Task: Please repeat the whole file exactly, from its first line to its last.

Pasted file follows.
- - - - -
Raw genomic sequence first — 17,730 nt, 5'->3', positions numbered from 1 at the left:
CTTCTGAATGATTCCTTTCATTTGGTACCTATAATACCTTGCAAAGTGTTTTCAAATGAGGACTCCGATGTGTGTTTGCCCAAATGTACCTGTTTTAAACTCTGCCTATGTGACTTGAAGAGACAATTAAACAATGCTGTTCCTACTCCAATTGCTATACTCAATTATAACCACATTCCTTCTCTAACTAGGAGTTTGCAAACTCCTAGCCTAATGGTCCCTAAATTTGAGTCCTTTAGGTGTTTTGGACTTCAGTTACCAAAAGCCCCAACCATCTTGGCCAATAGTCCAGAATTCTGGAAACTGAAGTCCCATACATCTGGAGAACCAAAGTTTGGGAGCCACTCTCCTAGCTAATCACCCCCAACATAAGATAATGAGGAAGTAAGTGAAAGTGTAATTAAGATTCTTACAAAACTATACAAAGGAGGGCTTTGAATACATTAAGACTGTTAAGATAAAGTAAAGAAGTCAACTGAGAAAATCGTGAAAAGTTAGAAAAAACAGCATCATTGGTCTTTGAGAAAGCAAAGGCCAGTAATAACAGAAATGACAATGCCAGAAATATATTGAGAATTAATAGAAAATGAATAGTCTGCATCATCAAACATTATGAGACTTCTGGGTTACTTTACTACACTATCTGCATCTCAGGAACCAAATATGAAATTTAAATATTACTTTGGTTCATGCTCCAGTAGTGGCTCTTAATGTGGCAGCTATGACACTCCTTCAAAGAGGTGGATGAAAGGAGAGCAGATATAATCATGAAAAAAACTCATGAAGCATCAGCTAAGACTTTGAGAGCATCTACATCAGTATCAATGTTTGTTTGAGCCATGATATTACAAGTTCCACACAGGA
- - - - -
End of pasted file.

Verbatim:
Raw genomic sequence first — 17,730 nt, 5'->3', positions numbered from 1 at the left:
CTTCTGAATGATTCCTTTCATTTGGTACCTATAATACCTTGCAAAGTGTTTTCAAATGAGGACTCCGATGTGTGTTTGCCCAAATGTACCTGTTTTAAACTCTGCCTATGTGACTTGAAGAGACAATTAAACAATGCTGTTCCTACTCCAATTGCTATACTCAATTATAACCACATTCCTTCTCTAACTAGGAGTTTGCAAACTCCTAGCCTAATGGTCCCTAAATTTGAGTCCTTTAGGTGTTTTGGACTTCAGTTACCAAAAGCCCCAACCATCTTGGCCAATAGTCCAGAATTCTGGAAACTGAAGTCCCATACATCTGGAGAACCAAAGTTTGGGAGCCACTCTCCTAGCTAATCACCCCCAACATAAGATAATGAGGAAGTAAGTGAAAGTGTAATTAAGATTCTTACAAAACTATACAAAGGAGGGCTTTGAATACATTAAGACTGTTAAGATAAAGTAAAGAAGTCAACTGAGAAAATCGTGAAAAGTTAGAAAAAACAGCATCATTGGTCTTTGAGAAAGCAAAGGCCAGTAATAACAGAAATGACAATGCCAGAAATATATTGAGAATTAATAGAAAATGAATAGTCTGCATCATCAAACATTATGAGACTTCTGGGTTACTTTACTACACTATCTGCATCTCAGGAACCAAATATGAAATTTAAATATTACTTTGGTTCATGCTCCAGTAGTGGCTCTTAATGTGGCAGCTATGACACTCCTTCAAAGAGGTGGATGAAAGGAGAGCAGATATAATCATGAAAAAAACTCATGAAGCATCAGCTAAGACTTTGAGAGCATCTACATCAGTATCAATGTTTGTTTGAGCCATGATATTACAAGTTCCACACAGGA